My editor has resigned: what are my options?

Hugh Farmar

Hugh Farmar

If your editor has resigned out of the blue, it’s only natural to feel under pressure.

With competing deadlines and large volumes of research to get through, the loss of an editor can cause major problems – including scheduling gaps that need to be quickly filled.

In this piece, we look at the options available to you when an editor resigns.

1) Redistribute the work 

Redistributing the previous editor’s workload is the quickest and lowest-cost option. You don’t need to recruit anyone new and the problem is solved quickly. If you have the resources to cope with the workload, this is the most feasible option.

However, this might affect your team. Given that most reports are time-sensitive, it could increase pressure on your other editors, especially in results season. If your team is already struggling to devote enough time and attention to their own work, the quality of the output overall could suffer.

2) Hire a new editor

On paper, hiring a new editor sounds like the most sensible option, as you will be replacing like with like. There is a logic to this: You hired the original editor for a reason, whether to cope with workload or as a strategic decision, and that reason is likely to remain relevant.

If recruiting a replacement editor is an attractive option, you will need to consider whether your firm is at a time-critical juncture, and if it can afford to wait for the recruitment process to run its course.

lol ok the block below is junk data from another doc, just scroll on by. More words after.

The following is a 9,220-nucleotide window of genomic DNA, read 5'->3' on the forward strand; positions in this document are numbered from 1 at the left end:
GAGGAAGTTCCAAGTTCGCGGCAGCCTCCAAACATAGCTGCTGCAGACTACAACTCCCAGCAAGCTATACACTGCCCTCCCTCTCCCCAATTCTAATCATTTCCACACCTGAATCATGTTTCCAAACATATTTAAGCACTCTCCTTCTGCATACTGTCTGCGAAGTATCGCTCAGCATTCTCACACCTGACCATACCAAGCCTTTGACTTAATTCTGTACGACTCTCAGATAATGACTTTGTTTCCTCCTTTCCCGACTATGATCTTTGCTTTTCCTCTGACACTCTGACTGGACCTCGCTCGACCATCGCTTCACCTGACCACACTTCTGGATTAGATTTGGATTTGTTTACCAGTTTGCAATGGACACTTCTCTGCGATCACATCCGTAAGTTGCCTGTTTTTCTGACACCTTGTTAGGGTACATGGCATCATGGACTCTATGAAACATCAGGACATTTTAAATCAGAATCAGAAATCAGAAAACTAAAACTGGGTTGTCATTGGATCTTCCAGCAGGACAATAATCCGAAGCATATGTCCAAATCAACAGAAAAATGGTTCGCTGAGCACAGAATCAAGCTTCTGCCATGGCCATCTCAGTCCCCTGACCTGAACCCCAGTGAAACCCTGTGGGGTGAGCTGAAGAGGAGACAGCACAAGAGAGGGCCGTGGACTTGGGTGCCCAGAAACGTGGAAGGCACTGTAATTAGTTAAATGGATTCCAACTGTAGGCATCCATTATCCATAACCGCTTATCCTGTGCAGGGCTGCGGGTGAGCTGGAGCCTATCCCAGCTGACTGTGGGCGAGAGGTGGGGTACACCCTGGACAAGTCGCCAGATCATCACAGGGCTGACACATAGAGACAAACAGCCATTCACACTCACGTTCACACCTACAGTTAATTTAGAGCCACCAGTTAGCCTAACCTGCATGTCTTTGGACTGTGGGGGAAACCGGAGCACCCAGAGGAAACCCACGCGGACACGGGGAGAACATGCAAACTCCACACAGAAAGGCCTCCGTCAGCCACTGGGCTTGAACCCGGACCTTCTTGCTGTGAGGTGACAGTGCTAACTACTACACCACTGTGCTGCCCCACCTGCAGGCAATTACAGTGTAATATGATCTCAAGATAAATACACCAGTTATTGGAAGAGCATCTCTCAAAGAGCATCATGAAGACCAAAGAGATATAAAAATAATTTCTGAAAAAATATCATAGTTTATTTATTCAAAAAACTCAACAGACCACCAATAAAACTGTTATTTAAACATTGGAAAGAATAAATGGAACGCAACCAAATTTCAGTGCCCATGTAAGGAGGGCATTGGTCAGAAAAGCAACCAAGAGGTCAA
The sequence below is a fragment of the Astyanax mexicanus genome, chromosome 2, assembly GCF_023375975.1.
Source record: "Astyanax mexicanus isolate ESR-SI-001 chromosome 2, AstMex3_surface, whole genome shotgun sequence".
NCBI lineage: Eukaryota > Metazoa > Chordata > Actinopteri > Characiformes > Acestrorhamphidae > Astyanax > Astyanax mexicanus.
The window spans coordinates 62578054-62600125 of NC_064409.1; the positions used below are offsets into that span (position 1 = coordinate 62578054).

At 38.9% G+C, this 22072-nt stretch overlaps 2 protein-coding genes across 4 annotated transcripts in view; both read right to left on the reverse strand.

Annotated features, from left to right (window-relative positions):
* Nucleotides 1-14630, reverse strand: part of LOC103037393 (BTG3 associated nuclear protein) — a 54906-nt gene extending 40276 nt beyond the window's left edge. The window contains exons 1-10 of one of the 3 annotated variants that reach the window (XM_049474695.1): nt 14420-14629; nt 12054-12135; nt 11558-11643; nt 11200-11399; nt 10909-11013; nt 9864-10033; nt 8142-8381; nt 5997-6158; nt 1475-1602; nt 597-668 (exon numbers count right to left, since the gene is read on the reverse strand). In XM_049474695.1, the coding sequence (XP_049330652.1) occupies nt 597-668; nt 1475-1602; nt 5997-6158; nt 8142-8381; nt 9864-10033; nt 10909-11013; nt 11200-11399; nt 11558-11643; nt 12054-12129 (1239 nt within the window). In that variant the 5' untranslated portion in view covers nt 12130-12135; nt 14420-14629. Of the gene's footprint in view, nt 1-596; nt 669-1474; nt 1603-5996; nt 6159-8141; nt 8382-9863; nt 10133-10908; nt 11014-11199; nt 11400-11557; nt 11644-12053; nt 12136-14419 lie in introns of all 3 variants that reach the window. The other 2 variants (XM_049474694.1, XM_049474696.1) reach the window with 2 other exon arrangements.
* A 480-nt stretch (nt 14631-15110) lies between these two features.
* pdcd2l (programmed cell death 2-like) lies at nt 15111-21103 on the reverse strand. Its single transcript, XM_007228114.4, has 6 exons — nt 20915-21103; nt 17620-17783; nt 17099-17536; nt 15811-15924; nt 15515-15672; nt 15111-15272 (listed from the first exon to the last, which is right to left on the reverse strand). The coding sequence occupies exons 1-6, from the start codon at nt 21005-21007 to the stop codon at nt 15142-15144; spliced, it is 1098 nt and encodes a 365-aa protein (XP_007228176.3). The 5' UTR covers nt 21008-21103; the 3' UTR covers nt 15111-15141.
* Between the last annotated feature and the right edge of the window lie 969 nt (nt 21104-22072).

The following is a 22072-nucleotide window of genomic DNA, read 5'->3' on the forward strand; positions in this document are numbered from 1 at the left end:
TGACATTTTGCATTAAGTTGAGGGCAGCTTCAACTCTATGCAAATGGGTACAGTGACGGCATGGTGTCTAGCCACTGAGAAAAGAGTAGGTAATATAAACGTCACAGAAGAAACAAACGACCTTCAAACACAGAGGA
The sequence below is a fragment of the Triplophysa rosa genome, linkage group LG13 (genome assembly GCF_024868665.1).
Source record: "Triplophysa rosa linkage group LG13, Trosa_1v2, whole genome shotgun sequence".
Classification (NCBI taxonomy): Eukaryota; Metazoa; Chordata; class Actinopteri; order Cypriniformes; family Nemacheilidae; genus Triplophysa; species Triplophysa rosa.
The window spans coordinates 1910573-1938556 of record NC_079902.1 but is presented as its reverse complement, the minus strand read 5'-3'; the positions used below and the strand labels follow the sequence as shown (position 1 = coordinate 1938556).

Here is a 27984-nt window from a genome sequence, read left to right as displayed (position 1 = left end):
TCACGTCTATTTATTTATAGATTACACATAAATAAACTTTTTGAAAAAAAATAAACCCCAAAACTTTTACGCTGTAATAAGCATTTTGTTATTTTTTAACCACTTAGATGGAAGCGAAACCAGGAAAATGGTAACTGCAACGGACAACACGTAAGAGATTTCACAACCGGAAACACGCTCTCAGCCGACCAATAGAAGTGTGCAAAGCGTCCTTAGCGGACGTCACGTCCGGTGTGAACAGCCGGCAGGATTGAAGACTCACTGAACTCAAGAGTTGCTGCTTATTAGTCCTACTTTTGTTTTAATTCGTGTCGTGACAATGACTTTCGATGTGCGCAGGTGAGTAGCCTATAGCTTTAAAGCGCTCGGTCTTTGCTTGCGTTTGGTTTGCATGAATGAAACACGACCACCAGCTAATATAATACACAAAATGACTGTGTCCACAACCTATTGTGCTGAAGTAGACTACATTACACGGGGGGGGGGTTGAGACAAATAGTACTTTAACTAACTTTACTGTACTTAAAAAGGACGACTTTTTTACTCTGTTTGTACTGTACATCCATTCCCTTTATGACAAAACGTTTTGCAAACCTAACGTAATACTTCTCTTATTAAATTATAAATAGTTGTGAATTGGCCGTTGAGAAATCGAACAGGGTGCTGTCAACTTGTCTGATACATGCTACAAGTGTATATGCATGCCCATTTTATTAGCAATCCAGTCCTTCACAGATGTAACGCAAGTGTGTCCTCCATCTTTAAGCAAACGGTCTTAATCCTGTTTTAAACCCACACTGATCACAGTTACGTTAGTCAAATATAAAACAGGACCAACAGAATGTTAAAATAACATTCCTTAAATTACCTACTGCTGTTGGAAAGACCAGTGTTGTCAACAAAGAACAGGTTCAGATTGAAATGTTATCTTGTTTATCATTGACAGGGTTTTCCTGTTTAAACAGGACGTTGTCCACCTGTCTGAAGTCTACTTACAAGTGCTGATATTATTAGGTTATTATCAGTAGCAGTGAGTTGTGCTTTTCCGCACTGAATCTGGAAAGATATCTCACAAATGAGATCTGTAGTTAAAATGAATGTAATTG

There is also the onboarding and training period to factor into the equation. This could be anything from a few weeks to a few months until your new editor is ready to work at the pace of the colleague he or she is replacing.

3) Outsource your editing

The third option is to outsource the editing to a third-party firm. There are several reasons why you might choose to do so:

  • Easy to scale: you can contract your outsourced provider for the volumes you require and only those volumes – so you only pay for what you use. This avoids expensive recruitment and redundancies should your research output increase or reduce.
  • Speedy, low-cost setup: you can generally reach an agreement and get started with an outsourced editing firm within just a few days, as opposed to the weeks or months it would take to recruit.
  • Team of editors: you benefit from the whole resources of the firm and their team of editors. Rather than relying on one editor, you have backup.

When you outsource to a reputable editing firm, you’ll gain an experienced team that will do its utmost to understand your business, plan around your requirements and deliver great results – on time and to your exact specifications.

Outsourcing your financial editing doesn’t need to be an emergency or temporary measure. In fact, you may find that it’s the most convenient and effective long-term solution for your organisation.